ST. PAUL, Minn. – Health officials say a Hennepin County child has been diagnosed with a case of measles.
The Minnesota Department of Health (MDH) says the five-year-old got sick in early August, shortly after returning from traveling to a region outside the United States where measles is common. Officials believe the child could have spread the disease between July 30 and August 7. People who may have been exposed to the child are being notified.
The Department of Health says the child was not vaccinated against measles and wound up hospitalized. If additional cases of measles develop because of this, they are expected to show up before August 28.
Measles was declared eliminated in the U.S. in 2000 but persists in other parts of the world. Last year, Minnesota saw its biggest measles outbreak since 1991. 75 cases were identified between April and August 2017. 91 percent of those cases involved people who were not vaccinated and 21 individuals were hospitalized.
“Stopping the 2017 measles outbreak did not eliminate our risk for another outbreak,” said MDH Infectious Disease Division Director Kris Ehresmann. “We still have pockets of our population with low vaccination rates, so as long as there is measles somewhere in the world, the risk to Minnesota remains. That’s why it is so important to make sure you and your family are vaccinated.”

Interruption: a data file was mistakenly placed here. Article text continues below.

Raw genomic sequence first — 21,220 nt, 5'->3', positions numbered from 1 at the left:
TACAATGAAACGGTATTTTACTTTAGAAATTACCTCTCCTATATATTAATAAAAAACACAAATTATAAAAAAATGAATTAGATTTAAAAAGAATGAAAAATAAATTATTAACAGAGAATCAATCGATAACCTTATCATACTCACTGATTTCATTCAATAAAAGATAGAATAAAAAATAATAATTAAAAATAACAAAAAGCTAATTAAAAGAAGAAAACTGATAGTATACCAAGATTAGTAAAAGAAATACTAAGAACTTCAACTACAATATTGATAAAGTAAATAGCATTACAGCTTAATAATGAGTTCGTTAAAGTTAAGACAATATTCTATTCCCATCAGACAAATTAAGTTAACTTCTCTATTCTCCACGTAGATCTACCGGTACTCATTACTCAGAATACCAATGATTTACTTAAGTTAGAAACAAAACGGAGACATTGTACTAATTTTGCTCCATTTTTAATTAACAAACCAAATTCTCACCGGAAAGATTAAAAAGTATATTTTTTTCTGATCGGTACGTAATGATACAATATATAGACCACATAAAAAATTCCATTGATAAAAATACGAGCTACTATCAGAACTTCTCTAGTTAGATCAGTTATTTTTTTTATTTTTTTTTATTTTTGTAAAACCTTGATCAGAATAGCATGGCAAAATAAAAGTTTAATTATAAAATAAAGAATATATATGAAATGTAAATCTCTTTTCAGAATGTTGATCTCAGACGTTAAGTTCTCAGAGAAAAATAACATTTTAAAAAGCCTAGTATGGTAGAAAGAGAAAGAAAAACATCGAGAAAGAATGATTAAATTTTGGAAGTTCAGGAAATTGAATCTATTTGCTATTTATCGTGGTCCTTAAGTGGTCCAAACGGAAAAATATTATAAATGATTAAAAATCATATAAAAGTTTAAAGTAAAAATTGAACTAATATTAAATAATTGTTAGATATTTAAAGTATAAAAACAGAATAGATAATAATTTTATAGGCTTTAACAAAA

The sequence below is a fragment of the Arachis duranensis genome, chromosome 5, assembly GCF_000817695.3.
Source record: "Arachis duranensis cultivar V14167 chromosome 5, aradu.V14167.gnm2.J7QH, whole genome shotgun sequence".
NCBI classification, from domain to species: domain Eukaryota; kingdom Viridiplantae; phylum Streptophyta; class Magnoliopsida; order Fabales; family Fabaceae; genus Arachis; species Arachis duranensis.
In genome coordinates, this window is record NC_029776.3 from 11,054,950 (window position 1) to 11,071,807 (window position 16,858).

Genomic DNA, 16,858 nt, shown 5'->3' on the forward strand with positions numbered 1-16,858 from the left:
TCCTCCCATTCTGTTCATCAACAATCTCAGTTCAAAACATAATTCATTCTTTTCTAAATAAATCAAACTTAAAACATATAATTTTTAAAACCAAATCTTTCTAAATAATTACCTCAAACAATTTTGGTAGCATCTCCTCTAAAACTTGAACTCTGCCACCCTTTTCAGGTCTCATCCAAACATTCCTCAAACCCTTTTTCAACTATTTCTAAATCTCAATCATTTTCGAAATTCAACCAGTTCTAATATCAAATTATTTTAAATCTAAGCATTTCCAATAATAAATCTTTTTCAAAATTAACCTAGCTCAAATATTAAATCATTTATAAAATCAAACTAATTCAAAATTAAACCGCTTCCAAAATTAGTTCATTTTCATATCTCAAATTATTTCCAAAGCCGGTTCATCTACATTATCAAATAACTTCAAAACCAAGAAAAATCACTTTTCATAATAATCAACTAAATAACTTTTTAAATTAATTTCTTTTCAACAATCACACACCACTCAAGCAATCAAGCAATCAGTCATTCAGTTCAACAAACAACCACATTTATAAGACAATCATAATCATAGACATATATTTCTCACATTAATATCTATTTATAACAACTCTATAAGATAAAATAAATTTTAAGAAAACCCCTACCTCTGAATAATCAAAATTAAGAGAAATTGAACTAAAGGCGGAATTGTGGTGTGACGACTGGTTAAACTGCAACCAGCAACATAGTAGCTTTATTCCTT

Doctors say measles symptoms include a high fever, cough, runny nose and watery eyes followed by a rash that typically spreads from the head to the rest of the body. It generally takes 8 to 12 days from exposure to the first symptom, which is usually fever. The measles rash usually appears two to three days after the fever begins. The disease is highly contagious and spreads easily by coughing, sneezing or even being in the same room with someone who has measles.
Though rare, health officials say cases of the measles can not only lead to hospitalization but death.
The Minnesota Department of Health says children should receive two doses of MMR vaccine: The first at 12 to 15 months of age, and the second at 4 to 6 years of age. Children 6 to 12 months are also recommended to get an early dose of MMR vaccine if they are traveling to a country where measles is common.
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